Saturday, 8 August 2009

Ad' Campaign to Promote Sarkozy's Election Promise

The French government has launched a media blitz in an attempt
to convince people that it really is winning the battle to
increase purchasing power.

In the coming weeks the French will be treated to over 1,600 TV
commercials as well as Internet advertising and full page
spreads in the national and regional daily newspapers.

It's all part of a drive by the government to get across three
measures it has taken to increase purchasing power; the drop in
the security deposit required for renting and buying properties,
tax breaks for students and untaxed overtime for those who want
it.

Nicolas Sarkozy's major promise during his campaign last year
in the run up to the presidential elections was that he would
increase the purchasing power of the average man and woman on
the street here in France.

The solution to boost the country's sluggish economy was
simple, he maintained. He would free up the job market and
release businesses from the shackles of the 35-hour working week
thereby giving people the chance to put in overtime without it
being taxed.

A general "work more to earn more" mantra echoed along the
corridors of power and would make its way through the land and
eventually into the pockets of the masses. At least that was the
premise.

Except it hasn't really turned out that way at all. By all
accounts people are still feeling the pinch, the economy isn't
booming and France remains a country in which half the
population earns less than €1,500 per month.

The media has been especially critical with Sarkozy and his
government, continually questioning when the promised increase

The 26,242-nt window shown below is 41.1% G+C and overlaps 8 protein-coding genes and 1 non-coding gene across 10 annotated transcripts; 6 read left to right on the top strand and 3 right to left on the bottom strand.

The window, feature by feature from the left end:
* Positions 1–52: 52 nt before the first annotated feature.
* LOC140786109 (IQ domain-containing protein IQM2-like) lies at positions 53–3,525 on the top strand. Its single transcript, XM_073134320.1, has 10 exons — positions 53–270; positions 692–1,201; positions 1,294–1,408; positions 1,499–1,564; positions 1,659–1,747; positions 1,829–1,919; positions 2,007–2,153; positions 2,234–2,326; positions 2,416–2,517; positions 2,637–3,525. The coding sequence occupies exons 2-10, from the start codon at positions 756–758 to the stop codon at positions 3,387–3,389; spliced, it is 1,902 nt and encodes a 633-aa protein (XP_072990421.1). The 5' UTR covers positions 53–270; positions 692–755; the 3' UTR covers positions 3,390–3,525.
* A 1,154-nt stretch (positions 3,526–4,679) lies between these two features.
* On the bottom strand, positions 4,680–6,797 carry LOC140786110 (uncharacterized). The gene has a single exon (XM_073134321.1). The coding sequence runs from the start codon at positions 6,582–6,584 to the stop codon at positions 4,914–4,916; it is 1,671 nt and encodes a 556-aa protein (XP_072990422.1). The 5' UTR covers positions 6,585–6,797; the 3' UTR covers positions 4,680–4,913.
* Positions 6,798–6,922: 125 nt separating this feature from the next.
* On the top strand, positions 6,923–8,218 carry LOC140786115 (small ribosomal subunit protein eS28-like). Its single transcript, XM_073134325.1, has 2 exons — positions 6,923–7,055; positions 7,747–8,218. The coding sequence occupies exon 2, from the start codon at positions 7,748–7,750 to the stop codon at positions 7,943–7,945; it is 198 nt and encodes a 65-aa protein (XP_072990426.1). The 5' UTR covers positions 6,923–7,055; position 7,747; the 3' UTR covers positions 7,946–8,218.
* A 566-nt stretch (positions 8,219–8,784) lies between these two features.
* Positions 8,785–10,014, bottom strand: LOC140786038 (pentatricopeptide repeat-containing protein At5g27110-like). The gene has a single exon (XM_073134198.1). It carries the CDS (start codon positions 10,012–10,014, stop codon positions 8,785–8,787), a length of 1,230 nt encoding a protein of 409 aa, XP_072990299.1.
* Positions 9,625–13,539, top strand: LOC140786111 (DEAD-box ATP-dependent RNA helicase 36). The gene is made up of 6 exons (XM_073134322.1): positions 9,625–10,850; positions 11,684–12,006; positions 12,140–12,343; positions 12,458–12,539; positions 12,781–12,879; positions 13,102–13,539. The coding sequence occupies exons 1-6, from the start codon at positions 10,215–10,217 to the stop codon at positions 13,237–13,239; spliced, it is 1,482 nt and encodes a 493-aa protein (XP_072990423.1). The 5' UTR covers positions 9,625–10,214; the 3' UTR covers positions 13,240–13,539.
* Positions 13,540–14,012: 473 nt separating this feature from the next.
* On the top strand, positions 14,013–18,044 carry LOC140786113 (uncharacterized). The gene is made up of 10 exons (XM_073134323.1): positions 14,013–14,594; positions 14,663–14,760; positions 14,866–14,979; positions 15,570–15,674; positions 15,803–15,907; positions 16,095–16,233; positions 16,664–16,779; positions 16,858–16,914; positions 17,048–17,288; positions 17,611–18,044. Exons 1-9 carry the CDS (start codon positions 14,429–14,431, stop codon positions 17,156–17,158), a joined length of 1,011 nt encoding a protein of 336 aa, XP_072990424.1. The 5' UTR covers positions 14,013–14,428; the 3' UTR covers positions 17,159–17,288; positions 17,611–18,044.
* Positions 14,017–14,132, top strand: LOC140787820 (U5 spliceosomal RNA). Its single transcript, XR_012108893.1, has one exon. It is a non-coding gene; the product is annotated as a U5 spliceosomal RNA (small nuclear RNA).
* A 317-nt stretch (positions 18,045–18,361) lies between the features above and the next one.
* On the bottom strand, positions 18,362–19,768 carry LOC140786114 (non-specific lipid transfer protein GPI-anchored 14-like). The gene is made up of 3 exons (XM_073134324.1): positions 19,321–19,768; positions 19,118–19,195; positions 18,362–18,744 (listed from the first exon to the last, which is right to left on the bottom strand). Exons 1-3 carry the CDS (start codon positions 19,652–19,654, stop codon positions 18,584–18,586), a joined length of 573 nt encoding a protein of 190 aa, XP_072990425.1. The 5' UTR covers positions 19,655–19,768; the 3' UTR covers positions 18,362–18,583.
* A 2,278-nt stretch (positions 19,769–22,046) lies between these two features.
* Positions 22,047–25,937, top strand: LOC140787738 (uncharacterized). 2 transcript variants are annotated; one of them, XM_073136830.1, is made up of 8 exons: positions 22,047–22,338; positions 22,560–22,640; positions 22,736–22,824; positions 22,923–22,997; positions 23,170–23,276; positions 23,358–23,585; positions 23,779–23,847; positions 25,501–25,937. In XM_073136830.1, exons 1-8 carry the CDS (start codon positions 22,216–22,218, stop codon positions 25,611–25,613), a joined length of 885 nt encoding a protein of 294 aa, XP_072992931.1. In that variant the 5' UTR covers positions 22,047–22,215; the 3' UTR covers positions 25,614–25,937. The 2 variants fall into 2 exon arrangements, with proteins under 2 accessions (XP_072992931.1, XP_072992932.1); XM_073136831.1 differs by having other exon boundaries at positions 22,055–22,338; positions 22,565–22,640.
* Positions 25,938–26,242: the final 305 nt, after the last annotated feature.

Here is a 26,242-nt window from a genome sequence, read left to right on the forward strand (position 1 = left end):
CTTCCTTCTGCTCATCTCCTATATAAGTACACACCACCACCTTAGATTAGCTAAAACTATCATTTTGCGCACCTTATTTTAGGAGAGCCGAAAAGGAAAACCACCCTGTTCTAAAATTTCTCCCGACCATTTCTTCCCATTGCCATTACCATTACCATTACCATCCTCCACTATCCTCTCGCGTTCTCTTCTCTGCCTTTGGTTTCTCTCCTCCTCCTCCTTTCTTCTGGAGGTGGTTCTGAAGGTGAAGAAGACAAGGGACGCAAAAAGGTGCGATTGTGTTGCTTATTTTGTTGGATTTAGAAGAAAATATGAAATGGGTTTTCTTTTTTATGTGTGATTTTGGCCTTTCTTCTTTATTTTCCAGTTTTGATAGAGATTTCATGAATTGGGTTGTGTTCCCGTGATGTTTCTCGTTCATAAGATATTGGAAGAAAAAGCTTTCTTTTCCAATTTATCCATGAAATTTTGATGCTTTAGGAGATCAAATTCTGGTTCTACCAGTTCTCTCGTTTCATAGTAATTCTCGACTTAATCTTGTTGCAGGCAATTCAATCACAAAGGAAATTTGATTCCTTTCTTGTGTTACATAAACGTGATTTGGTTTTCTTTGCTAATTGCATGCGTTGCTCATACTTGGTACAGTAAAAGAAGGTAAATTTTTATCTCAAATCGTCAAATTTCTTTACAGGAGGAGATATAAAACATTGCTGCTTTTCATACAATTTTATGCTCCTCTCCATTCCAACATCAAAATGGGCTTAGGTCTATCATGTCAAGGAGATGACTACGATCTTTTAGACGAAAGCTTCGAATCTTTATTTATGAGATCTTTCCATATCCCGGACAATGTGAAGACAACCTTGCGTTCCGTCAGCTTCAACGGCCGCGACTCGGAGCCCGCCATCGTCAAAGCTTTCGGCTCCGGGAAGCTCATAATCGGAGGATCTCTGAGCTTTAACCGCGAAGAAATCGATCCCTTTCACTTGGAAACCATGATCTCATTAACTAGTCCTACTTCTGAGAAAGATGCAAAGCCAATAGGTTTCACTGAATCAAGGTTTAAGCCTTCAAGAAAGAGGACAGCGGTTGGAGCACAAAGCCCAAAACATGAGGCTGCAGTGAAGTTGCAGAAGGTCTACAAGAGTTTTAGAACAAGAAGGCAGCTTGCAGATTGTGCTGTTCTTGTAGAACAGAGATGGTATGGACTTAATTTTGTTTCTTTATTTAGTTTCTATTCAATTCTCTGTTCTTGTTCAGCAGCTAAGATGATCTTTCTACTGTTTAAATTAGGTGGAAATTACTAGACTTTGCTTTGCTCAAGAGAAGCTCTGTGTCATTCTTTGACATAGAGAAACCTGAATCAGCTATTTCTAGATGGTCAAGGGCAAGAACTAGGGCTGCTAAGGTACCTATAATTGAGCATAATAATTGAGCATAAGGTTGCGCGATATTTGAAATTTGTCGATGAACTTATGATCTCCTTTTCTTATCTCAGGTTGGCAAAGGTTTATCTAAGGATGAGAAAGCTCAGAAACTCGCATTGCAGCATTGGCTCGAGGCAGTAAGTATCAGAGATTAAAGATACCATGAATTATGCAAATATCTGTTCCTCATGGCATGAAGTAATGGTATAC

in purchasing power would actually happen.

Sarkozy, whose approval ratings have been hovering around the
35 per cent mark for a couple of months now, even admitted in
his 90-minute long televised interview back in April that there
had been a failure in his fiscal package - but only in terms of
communication.

And that's very much the line his government is now taking in
an effort to convince people that it's on the right track.

At the launch of the campaign earlier this week French prime
minister, François Fillon, insisted that measures had been in
place for over a year to boost purchasing power but the message
hadn't come across to the general public because the fiscal
changes that had been made were complicated and difficult to
explain.

That at least was his justification for blowing over €4 million
of taxpayers' money on a television and press campaign to
explain how the government is going to win the battle to
increase purchasing power.

All well and good but critics point out that the media blitz
could also be interpreted as propaganda on behalf of Sarkozy's
ruling Union pour un Mouvement Populaire (Union for a Popular
Movement, UMP) party, aware that it had failed to deliver on an
election promise but trying to convince the public otherwise.

The government can also expect to face an uphill battle in its
attempts to convince a largely sceptical public if the latest
opinion polls are to be believed. They show that around 63 per
cent think the government is failing in its job to run the
economy properly.

Mind you both Sarkozy and Fillon can take some comfort from the
fact that the French traditionally seem to believe that their
governments aren't really up to the job of running the economy
properly.

A similar poll in 2006 when Dominique de Villepin was prime
minister showed 74 per cent unhappy with the economy, and under
his predecessor Jean-Pierre Raffarin in 2005, the level was at
69 per cent. So on that score at least Sarkozy-Fillon are doing
all right.

As a corollary, there's a perhaps a certain irony in the
government using TV commercials to get its message across at
exactly the same time as it's finalising plans for dropping
advertising from all public channels.

Maybe for once, the chairman of the Socialist party, François
Hollande, summed up best what many are thinking he when he said
"quand on n'a rien à dire en politique, on fait sa pub".

Which roughly translates as "When you have nothing to say in
politics, you talk about what you're doing rather than what
you're achieving." – pretty much a definition of "spin".


About The Author: Johnny Summerton is a Paris-based
broadcaster, writer and journalist specializing in politics,
sport and travel. For more on what's making the headlines here
in France, log on to his site at http://www.persiflagefrance.com